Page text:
Looking back on my first round NHL predictions, I got five out of the eight series correct in terms of the teams advancing (the Predators, Coyotes, Blues, Rangers and Devils). Out of those predictions, I only hit one on the head (Blues in 5) while I was barely off on the other four except maybe the Rangers, who I had winning in five but needed seven games. I was completely wrong on the Kings/Canucks, Flyers/Penguins and Capitals/Bruins.
But now looking at the second round match-ups, I can honestly say that I am still pleased with the outcomes. Not necessarily because of the games that will be provided, but because looking at the remaining teams gives me great joy because it upsets the established order that has come to define professional hockey in recent years. There are no Red Wings, no Blackhawks, no Penguins, no Bruins and no Canucks. Instead, viewers will get a nice, heavy dose of what people are not used to seeing, for the most part.
Heartbreak has come to define the Phoenix Coyotes in recent years. They have been plagued by ongoing ownership issues, tepid fan support and playoff disappointments. Just about when they seem ready to turn the page and start a new chapter in their history, they shut down the engine.
Well, its time to pick up the pen again as the Desert Dogs have advanced to the next round of the Stanley Cup Playoffs with a 4-0 win against the Chicago Blackhawks in Game Six of their series, winning the set 4-2. They now face-off with the Nashville Predators, which eliminated the Detroit Red Wings in five games. The Coyotes series win was the first since the team moved from Winnipeg in 1996, the first time in franchise history since 1987.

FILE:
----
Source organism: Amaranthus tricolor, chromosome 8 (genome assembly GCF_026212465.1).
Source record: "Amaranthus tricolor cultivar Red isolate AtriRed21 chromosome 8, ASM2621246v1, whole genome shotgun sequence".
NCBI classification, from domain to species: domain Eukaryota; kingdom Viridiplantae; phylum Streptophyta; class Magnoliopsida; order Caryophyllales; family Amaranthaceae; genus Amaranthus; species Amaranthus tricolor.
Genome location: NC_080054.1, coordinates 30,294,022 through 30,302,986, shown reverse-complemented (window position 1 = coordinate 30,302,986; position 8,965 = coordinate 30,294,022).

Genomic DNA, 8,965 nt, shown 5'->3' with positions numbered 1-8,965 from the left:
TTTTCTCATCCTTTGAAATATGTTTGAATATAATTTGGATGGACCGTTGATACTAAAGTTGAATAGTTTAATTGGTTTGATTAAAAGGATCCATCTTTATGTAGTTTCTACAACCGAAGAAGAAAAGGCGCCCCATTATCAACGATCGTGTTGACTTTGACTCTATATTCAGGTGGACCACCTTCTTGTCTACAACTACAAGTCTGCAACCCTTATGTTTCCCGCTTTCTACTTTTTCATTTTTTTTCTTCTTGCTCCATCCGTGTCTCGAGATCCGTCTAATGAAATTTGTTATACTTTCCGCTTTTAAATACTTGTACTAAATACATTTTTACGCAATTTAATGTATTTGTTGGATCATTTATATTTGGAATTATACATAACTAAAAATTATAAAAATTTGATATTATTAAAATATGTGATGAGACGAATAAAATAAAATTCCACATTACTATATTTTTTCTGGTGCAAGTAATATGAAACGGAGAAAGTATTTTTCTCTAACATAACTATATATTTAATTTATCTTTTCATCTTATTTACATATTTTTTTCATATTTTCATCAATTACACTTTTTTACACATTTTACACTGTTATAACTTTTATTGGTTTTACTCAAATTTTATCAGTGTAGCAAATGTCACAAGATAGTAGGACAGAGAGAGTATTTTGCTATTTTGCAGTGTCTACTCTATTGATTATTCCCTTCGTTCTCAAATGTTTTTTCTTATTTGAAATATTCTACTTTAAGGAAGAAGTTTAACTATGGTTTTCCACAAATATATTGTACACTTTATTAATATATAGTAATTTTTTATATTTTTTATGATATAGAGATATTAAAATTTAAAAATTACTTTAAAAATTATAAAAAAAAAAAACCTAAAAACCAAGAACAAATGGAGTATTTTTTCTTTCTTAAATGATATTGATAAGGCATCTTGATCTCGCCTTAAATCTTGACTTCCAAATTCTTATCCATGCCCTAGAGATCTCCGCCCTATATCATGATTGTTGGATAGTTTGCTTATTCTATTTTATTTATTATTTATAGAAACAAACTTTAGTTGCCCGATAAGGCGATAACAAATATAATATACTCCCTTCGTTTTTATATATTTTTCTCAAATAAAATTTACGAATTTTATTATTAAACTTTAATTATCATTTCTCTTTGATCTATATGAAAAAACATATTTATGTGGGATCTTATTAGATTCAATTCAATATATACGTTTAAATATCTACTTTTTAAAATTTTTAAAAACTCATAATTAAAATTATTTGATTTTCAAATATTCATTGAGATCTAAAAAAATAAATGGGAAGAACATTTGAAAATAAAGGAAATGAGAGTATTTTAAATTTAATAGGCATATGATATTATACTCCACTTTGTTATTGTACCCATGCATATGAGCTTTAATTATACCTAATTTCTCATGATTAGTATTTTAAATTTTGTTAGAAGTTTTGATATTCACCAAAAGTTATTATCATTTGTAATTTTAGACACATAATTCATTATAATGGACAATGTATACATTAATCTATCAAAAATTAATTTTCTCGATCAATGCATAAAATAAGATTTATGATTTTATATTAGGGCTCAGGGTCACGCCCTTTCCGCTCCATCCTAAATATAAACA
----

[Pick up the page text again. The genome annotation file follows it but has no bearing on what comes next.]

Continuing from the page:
This is a team devoid of top talent, relying heavily on their goaltending and team defensive structure. There are no Sidney Crosbys or Alex Ovechkins on this club. No Zdeno Charas or Shea Webers (who Phoenix will meet in the next series). No Henrik Lundqvists or Pekka Rinnes (another Predator). Nobody could’ve ever guessed that a team with Mike Smith as its net minder, 39-year-old Ray Whitney as its best offensive weapon and 20-year-old Oliver Ekman-Larsson leading the defensive corps would get to the playoffs, let alone win their division. But they did it, and have overachieved more than any team in the NHL this season.
BY JOHN SCOTT, Couchsideshow.com contributor
Although there was some interesting trades brought about in the NHL over the last week, this year’s trade deadline seemed to disappoint me. A lot of teams swapped players and draft picks in the last hours of the deadline for the betterment of their team, but few trades held star players.
Three out of 30 teams decided not to partake in the trade deadline frenzy, and two of those teams could furthermore enhance their teams by making some trades. The Calgary Flames decided not to keep their roster as is, which is a bold move for a team trying to grab a playoff spot. However, the Carolina Hurricanes chose not to trade anyone for some strange reason even though their dead last in their division, and fourth to last in the league. I don’t know what their GM is thinking at this point. I mean, you’re going 23-26-13 and you’re not trying to make that better? We’ll see if that pays off later on in the future.